Two congressional staff members will speak during the next meeting of the Mohave Downwinders, the group said.
Representatives of 2nd District Rep.
Trent Franks and 1st District Rep.
Rick Renzi will speak during the meeting, which will begin at noon Oct.
4 at the Kathryn Heidenrich Adult Center, 1776 Airway Ave.
Laura Taylor, a Prescott attorney who has helped the organization on a pro-bono basis for some time, also plans to attend, Downwinders representative Eleanor Fanire said.
The Downwinders seek compensation for Mohave and La Paz county residents for radiation exposure from nuclear weapons testing in Southern Nevada during the 1950s and early 1960s.
People who were living in the Northern Arizona counties of Yavapai, Coconino, Apache and Navajo during the period already qualify for payments under the federal Radiation Exposure Compensation Act of 1990, Fanire said.
People who lived in the extreme northern part of Mohave County – the Arizona Strip – also qualify, she added.
Fanire said people who believe they have lost loved ones to cancer from radioactive fallout can place a loved one's name in the organization's "black hat." Names of loved ones, along with stories about them, will be placed on the Downwinders' Web site, www.kingmanaz.net/~mohavedownwinders.
The black hat represents Billy Logas, Fanire's brother who died last year of brain cancer at age 58.
"Billy never smoked or drank.
He always took good care of himself," Fanire said.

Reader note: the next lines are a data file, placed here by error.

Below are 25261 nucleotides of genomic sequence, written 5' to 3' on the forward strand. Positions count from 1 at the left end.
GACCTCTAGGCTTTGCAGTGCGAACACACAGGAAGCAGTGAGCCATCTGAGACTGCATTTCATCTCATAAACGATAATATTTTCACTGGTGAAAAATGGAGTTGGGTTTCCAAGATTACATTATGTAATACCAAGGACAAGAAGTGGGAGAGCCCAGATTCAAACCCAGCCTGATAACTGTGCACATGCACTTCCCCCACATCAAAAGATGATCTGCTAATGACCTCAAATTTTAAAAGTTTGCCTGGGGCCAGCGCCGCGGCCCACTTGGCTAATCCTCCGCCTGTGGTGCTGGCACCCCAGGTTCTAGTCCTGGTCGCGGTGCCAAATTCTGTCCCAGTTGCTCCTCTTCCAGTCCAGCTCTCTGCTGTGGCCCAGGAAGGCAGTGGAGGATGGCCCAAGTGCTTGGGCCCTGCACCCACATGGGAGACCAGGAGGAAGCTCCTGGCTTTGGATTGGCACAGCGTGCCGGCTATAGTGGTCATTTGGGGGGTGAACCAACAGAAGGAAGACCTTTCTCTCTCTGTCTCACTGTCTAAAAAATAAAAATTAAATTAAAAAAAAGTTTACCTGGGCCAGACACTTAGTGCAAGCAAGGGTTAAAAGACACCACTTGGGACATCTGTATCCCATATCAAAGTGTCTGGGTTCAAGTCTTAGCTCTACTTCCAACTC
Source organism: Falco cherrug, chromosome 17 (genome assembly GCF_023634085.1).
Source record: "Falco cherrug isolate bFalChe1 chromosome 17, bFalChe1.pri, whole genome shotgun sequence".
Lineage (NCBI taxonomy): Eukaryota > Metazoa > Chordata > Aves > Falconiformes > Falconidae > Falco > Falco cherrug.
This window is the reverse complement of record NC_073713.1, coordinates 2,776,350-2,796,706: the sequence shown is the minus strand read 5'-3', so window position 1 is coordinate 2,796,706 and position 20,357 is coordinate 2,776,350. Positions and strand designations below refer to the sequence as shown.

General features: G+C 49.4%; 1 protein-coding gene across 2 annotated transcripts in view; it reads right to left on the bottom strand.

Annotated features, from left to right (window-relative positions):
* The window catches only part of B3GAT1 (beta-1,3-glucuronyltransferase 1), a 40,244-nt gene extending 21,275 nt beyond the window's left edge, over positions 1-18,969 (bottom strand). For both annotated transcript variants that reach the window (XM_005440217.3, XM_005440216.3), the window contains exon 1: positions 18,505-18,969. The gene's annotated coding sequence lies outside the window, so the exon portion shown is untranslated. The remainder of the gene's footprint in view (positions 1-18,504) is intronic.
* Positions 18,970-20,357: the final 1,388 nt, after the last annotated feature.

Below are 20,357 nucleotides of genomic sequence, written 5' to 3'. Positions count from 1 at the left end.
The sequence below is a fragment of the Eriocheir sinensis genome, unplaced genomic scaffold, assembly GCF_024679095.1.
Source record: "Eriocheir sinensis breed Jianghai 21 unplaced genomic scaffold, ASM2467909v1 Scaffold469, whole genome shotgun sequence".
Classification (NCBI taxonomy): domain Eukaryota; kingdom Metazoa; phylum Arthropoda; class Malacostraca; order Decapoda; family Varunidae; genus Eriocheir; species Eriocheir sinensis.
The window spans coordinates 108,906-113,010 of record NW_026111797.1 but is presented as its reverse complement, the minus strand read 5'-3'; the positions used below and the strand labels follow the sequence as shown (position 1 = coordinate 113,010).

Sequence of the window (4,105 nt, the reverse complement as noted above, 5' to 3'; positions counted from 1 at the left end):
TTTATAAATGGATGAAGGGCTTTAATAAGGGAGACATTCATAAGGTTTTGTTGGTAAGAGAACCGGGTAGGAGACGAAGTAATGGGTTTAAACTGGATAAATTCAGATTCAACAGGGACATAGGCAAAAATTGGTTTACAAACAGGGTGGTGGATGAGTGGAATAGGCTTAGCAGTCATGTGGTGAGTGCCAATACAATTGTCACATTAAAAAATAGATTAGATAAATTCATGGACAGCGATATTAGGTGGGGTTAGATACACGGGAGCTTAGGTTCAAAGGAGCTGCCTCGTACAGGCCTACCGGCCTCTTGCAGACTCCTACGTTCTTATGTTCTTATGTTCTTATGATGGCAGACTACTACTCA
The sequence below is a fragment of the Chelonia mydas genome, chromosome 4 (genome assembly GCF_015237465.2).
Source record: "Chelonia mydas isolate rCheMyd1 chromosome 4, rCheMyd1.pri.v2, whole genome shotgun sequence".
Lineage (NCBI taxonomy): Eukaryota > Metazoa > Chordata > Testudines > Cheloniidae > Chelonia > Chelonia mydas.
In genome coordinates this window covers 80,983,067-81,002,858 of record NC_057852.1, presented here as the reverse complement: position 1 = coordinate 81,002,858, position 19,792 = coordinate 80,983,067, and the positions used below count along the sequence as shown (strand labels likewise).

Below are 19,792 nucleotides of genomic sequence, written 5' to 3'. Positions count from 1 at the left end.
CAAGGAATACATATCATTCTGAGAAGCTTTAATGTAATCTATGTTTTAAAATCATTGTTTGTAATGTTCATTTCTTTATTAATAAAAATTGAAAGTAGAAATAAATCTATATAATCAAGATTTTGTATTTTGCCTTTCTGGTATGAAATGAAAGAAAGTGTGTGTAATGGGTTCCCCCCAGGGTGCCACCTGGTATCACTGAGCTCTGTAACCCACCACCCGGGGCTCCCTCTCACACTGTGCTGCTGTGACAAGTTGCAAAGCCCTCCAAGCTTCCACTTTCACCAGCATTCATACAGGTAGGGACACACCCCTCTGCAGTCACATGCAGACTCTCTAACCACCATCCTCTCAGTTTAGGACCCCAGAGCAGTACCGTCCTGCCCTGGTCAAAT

She said Logas worked for 20 years at the Duval copper mine and then as a city of Kingman maintenance foreman for many years.
"A lot of his co-workers have cancer and some have died," added Fanire.
She said her family did not have a history of cancer but that her father and mother died from pancreatic and ovarian cancers, respectively.
Fanire attributes her parents' and brother's deaths to fall-out from nuclear radiation.
"I don't blame.
Lots of times we were told to do our jobs and you do it in trust.
Who could you blame?" she asked rhetorically.
"But let's make it right to the ones that have suffered."
Fanire said others may have been exposed from aquifer water that was contaminated from subsequent underground testing.
The last underground test at the southern Nevada site, located some 100 miles north of Las Vegas, was in 1986.
That blast was rated at 29 kilotons and was the largest of the underground tests done at the site.
For more information about Downwinders, call Fanire at 753-6051 or Roy Steele at 753-6685, or go online at www.downwinders.org.